Where is your business going? Five questions to ask…

In a recent article, Jim Blasingame of SmallBusinessAdvocate.com suggests that all small business owners should ask where their business is going (read full article here) and reveals the best questions to ask to conduct this exercise as per John Dini, president of Business Performance Network, Inc.:

  1. “How much sales revenue do I plan to achieve next year?”
  2. “What gross profit – the number and the percentage – do I need to achieve my sales revenue projection?”
  3. “What are the most important things I can do to achieve this performance?”
  4. “How will my personal role change by the end of the coming year?”
  5. “What is the most desirable personal goal I would like to make for myself?”

Pretty simple questions which allow for straightforward reflection and planning. Or do they? The article led me to realize that many small businesses do not have financials presented in such a way as to easily see even month-on-month or year-on-year trends, making it difficult for them to set budgets based on existing evidence, never mind building in what they think about future conditions and organizational capability. How will they know whether it is better marketing, more advertising, better sales training, new products, better online capability or expanded market penetration that is required to improve performance?

This is why Business Intelligence is just as important for a small business as for larger counterparts. An accounting package presents financials that are inadequate and too inflexible for a small business owner to get the answers to the simplest of strategic questions. And often, with all the repetitive manual work required to produce monthly financial statements, they are too out-dated to make informed decisions. In order to gain and maintain a competitive advantage some reliable, timely information must be made available from across the business in a format that allows for effective decision-making. No rocket science, just instant visibility of, for example:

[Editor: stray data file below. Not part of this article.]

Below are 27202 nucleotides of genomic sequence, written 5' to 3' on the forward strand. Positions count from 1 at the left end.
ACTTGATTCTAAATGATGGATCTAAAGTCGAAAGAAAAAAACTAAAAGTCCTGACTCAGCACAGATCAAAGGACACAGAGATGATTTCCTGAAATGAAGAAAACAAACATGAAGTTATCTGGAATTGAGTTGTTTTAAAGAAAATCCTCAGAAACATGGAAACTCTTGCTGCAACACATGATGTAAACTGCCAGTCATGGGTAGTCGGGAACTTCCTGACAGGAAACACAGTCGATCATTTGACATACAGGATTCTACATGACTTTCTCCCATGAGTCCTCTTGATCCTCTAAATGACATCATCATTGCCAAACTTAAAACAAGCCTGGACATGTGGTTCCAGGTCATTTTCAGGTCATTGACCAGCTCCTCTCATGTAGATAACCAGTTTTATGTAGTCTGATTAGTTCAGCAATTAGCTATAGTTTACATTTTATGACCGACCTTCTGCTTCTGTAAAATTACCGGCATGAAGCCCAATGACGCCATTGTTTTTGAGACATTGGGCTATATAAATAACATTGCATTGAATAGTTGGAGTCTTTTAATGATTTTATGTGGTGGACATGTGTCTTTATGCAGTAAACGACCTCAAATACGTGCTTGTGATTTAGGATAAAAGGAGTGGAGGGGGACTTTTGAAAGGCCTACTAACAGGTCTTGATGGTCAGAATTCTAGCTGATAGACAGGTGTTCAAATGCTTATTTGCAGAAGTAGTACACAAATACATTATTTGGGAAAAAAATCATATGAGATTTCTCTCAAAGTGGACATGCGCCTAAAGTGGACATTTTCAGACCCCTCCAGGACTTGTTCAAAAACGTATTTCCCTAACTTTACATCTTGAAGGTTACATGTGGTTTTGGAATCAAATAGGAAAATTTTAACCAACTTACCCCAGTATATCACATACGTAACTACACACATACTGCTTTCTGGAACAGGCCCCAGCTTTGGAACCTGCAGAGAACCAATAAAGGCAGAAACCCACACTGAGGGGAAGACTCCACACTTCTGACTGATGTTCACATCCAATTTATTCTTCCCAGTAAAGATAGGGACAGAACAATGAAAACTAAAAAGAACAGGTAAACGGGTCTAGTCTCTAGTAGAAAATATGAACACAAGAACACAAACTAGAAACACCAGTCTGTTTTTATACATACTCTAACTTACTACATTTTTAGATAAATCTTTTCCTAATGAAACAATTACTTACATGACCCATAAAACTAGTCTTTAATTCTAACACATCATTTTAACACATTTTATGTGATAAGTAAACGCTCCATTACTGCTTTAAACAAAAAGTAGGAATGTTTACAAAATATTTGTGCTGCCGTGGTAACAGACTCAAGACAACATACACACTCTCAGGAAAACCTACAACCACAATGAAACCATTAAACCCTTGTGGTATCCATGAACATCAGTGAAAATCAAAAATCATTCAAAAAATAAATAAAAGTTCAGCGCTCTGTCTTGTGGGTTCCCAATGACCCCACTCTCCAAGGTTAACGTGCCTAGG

• Sales, cost of sales, expenses and gross profit – month-on-month and year-to-date versus the previous year
  • Top 5 and bottom 5 products, customers, suppliers, expenses etc.
  • Sales by sales rep and/or region

Present this information on demand, in a ready-to-use Excel report format of the small business owner’s choice and include the ability to drill down to details, and he/she has a powerful tool with which to provide answers to the question ‘Where is my business going?’. Make sure you answer these questions for your small business now to get off to a flying start in 2011.